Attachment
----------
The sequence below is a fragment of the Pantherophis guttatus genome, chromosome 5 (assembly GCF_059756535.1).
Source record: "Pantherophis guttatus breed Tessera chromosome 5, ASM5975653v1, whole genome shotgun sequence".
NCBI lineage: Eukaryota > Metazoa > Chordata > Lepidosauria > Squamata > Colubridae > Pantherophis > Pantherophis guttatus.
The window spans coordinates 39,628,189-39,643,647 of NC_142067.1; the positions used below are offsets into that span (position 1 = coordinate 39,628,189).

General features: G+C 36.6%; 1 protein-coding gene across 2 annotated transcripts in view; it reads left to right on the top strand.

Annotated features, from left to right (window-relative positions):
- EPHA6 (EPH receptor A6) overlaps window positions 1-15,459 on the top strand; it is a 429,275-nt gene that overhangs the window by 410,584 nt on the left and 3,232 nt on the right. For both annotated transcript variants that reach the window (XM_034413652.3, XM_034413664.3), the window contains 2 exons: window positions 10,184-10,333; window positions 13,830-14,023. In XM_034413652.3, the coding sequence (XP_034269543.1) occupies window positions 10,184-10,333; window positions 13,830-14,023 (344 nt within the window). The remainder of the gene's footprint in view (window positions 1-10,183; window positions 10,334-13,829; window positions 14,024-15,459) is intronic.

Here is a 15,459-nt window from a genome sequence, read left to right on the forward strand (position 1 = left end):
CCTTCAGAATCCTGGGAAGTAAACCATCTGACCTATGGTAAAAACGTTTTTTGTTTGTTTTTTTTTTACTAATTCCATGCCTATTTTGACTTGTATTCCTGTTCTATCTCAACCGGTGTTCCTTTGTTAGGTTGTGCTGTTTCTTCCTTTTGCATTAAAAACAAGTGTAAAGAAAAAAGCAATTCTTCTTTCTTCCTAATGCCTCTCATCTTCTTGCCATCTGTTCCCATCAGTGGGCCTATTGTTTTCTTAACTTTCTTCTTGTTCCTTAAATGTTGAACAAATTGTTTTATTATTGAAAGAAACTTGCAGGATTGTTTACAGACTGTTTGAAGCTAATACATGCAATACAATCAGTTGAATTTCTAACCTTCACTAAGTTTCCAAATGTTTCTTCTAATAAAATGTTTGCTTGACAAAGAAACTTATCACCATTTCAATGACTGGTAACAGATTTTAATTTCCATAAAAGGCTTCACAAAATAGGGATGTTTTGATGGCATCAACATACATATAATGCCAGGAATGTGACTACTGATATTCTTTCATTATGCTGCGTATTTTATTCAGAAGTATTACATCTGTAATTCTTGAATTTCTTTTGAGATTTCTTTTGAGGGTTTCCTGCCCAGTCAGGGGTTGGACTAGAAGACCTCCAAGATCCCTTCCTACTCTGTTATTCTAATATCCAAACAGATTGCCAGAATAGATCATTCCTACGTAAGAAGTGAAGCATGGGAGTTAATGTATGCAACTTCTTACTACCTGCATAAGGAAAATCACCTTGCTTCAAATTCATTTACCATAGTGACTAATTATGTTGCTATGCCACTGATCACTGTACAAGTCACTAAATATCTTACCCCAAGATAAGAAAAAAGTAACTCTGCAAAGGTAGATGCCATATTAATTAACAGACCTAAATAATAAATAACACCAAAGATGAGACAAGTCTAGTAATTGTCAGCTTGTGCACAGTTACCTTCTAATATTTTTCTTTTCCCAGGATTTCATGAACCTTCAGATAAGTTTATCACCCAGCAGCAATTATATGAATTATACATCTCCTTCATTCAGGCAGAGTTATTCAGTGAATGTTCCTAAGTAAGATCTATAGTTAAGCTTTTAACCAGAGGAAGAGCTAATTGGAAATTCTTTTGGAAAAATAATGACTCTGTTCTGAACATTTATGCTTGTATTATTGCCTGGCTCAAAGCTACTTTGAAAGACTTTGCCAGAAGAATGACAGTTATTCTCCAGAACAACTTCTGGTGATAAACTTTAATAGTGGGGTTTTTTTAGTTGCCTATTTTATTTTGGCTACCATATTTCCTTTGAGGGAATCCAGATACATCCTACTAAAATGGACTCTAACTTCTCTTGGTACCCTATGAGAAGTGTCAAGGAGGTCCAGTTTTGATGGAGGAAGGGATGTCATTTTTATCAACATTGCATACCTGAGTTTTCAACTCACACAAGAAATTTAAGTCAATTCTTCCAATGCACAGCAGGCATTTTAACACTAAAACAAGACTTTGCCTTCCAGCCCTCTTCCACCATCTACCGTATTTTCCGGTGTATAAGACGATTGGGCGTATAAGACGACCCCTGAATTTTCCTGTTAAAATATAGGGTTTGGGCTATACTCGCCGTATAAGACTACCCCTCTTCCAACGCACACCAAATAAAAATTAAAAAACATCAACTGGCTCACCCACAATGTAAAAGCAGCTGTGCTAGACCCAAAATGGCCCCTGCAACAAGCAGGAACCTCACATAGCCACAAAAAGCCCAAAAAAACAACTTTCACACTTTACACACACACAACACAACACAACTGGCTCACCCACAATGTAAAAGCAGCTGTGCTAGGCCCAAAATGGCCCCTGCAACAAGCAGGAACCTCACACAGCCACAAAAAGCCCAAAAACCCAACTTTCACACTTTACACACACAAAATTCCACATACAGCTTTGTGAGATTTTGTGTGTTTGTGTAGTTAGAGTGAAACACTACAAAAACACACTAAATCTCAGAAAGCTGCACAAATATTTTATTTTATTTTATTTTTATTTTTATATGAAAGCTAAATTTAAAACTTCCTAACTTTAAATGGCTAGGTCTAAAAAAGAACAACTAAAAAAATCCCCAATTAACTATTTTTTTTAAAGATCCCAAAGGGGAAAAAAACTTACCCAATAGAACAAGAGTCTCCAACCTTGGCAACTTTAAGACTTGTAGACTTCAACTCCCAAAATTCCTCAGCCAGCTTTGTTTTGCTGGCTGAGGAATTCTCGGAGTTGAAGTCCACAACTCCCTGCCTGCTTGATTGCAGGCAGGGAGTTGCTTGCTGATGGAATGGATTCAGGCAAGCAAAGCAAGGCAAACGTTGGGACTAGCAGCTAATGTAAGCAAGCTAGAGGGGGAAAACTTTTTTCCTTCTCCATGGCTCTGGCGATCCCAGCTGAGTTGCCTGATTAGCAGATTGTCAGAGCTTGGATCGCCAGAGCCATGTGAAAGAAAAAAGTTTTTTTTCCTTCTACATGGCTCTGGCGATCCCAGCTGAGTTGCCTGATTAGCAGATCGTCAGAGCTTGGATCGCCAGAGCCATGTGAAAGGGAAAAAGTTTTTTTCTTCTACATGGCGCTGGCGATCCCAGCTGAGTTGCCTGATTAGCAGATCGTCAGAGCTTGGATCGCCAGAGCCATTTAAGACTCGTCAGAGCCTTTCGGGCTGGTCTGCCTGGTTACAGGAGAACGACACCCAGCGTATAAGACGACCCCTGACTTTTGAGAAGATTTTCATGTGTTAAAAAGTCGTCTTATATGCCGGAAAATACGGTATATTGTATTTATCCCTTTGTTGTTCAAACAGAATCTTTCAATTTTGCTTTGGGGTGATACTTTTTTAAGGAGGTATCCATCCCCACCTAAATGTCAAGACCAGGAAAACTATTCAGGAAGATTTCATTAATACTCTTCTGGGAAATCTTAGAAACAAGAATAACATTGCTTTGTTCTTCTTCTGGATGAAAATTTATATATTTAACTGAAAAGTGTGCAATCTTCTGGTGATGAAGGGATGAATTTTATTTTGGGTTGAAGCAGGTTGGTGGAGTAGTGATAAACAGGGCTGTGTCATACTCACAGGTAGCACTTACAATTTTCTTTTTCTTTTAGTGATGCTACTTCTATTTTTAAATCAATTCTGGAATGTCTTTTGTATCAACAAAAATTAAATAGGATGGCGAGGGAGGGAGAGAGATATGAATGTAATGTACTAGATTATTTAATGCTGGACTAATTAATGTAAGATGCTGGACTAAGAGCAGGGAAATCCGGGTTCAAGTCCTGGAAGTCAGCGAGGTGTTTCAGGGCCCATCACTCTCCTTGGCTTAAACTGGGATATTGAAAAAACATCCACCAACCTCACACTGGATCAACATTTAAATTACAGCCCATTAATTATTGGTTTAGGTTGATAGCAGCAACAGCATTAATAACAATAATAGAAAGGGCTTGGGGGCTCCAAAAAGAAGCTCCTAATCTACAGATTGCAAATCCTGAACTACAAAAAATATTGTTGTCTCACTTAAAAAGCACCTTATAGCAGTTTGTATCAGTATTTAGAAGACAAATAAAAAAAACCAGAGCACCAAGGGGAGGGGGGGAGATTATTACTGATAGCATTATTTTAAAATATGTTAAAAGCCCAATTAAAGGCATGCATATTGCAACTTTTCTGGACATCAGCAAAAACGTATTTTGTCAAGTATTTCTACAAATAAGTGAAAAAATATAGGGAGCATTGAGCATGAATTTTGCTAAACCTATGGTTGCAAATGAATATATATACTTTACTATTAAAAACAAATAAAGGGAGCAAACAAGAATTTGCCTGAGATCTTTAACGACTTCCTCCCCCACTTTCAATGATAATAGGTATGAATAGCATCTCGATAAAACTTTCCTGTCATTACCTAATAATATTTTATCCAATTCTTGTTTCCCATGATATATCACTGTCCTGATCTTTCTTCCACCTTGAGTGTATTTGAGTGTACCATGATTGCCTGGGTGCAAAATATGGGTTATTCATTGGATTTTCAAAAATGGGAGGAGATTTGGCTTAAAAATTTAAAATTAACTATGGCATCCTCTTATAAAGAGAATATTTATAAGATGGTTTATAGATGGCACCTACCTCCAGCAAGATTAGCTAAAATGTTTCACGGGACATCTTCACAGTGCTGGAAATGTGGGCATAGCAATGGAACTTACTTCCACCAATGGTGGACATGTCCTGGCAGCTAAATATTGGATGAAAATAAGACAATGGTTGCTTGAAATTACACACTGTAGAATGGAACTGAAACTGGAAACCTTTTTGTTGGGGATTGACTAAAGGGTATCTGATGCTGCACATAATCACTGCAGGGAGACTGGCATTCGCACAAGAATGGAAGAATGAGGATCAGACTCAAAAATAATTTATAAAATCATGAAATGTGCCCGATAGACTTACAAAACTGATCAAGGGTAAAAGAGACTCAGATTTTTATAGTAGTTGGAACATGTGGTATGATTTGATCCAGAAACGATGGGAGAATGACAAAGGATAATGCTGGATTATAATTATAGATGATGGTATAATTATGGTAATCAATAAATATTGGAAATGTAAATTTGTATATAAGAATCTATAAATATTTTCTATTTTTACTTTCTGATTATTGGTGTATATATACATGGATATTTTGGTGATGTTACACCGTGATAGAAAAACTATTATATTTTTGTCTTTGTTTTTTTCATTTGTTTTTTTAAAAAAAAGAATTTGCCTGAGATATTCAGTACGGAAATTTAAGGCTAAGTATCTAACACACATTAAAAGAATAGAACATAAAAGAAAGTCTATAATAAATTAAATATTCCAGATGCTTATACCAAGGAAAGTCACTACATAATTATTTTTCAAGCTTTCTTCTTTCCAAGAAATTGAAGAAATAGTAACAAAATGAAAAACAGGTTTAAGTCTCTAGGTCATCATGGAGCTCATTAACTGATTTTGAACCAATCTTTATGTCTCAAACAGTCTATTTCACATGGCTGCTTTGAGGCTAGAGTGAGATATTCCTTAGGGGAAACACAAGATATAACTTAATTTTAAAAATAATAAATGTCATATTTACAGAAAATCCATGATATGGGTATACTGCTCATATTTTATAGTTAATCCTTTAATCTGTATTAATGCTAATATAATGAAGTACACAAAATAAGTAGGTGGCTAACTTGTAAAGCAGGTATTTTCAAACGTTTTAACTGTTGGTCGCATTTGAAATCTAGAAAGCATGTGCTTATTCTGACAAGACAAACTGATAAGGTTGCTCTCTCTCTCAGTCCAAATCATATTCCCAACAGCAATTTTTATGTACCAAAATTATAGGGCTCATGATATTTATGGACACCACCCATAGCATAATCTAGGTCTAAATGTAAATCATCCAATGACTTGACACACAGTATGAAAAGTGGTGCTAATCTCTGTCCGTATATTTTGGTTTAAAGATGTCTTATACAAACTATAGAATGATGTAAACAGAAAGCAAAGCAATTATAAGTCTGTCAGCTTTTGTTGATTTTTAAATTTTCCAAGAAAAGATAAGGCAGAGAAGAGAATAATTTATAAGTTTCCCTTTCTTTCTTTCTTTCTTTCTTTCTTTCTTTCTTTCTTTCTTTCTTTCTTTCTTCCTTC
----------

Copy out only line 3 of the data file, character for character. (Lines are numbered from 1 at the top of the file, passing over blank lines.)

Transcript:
NCBI lineage: Eukaryota > Metazoa > Chordata > Lepidosauria > Squamata > Colubridae > Pantherophis > Pantherophis guttatus.